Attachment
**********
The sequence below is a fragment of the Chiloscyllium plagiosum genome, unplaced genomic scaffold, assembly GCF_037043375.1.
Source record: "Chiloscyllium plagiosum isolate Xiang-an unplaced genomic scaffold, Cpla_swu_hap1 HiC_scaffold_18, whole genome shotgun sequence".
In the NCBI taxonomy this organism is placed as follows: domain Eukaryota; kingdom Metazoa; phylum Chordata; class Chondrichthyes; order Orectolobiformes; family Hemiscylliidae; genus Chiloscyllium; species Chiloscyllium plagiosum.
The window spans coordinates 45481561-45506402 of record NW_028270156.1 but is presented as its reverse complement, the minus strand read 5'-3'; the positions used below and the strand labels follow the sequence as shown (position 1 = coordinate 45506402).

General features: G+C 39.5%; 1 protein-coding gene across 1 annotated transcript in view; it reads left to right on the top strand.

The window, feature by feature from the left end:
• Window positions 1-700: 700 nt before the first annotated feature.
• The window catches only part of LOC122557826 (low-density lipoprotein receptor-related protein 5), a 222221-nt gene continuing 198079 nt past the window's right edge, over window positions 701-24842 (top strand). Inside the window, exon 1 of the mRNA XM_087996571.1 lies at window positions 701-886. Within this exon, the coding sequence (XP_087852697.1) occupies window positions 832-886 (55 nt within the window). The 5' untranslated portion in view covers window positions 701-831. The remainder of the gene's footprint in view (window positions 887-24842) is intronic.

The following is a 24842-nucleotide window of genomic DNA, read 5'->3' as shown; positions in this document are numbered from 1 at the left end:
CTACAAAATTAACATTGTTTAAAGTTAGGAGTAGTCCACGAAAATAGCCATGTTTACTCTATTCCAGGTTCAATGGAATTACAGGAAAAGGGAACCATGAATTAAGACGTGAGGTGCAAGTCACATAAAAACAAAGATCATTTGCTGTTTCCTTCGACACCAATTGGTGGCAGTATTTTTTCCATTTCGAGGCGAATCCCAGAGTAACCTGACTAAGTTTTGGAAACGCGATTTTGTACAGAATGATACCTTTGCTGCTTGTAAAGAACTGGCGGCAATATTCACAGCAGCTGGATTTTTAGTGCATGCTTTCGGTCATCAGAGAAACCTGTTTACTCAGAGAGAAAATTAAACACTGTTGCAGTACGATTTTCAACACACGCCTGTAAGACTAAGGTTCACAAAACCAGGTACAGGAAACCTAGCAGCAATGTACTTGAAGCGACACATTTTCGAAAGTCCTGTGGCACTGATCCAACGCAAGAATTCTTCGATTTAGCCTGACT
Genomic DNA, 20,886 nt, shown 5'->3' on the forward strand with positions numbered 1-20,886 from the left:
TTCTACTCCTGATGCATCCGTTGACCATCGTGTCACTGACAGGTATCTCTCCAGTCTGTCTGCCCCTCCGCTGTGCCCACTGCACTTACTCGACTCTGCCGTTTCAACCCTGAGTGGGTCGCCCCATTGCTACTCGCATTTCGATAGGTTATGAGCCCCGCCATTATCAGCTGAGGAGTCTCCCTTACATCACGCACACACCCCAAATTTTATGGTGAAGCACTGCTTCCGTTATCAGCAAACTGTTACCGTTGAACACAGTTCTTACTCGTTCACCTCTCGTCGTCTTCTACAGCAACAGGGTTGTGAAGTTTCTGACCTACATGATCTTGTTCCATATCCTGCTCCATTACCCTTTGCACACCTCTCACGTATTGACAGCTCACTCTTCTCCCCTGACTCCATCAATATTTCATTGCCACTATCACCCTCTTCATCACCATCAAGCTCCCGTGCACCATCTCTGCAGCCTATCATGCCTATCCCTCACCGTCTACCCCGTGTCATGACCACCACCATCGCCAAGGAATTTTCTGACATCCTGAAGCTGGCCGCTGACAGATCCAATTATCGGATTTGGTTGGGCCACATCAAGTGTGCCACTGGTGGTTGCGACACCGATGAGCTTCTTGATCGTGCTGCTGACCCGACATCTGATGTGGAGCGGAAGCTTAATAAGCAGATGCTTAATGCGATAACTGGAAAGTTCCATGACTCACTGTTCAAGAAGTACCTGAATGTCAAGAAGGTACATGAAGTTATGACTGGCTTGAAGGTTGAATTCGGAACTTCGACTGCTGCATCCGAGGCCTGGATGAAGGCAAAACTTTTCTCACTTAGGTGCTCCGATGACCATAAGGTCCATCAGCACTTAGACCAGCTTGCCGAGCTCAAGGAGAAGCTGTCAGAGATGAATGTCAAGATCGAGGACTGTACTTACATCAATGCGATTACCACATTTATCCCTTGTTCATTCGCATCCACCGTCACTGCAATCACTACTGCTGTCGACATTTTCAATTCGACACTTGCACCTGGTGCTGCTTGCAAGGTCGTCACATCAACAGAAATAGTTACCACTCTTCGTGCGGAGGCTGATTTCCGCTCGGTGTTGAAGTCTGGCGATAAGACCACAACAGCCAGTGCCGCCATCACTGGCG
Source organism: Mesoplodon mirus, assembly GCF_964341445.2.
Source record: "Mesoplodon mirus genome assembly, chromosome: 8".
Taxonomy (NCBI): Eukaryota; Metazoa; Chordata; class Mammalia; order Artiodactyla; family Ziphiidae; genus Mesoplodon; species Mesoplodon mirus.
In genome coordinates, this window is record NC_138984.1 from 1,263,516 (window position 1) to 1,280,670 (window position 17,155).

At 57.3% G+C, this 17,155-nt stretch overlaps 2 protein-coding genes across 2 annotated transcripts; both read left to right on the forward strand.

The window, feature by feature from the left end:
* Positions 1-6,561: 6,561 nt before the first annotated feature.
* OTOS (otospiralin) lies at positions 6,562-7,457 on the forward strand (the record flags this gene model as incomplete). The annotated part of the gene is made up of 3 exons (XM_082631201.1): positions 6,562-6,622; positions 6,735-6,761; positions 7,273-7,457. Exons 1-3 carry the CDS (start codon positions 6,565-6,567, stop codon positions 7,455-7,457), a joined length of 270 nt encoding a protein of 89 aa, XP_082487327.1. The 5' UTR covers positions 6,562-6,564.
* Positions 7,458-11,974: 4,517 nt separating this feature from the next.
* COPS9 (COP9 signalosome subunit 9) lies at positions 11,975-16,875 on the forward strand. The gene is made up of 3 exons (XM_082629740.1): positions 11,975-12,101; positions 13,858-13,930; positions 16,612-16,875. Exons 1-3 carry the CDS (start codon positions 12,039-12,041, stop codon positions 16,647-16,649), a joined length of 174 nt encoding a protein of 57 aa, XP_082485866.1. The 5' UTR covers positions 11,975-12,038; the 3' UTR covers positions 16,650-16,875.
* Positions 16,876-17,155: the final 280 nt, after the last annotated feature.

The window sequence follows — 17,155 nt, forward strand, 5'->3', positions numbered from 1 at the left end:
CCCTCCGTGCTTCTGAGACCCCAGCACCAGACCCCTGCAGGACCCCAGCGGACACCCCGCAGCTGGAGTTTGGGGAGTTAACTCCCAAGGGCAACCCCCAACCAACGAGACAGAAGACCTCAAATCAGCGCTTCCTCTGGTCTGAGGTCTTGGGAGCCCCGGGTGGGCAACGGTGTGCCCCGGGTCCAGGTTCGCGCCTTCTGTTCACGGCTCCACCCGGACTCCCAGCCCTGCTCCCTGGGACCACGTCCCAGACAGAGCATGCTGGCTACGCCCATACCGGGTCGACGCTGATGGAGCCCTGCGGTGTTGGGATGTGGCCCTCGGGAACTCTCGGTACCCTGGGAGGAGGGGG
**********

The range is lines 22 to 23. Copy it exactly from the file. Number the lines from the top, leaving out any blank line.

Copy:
* COPS9 (COP9 signalosome subunit 9) lies at positions 11,975-16,875 on the forward strand. The gene is made up of 3 exons (XM_082629740.1): positions 11,975-12,101; positions 13,858-13,930; positions 16,612-16,875. Exons 1-3 carry the CDS (start codon positions 12,039-12,041, stop codon positions 16,647-16,649), a joined length of 174 nt encoding a protein of 57 aa, XP_082485866.1. The 5' UTR covers positions 11,975-12,038; the 3' UTR covers positions 16,650-16,875.
* Positions 16,876-17,155: the final 280 nt, after the last annotated feature.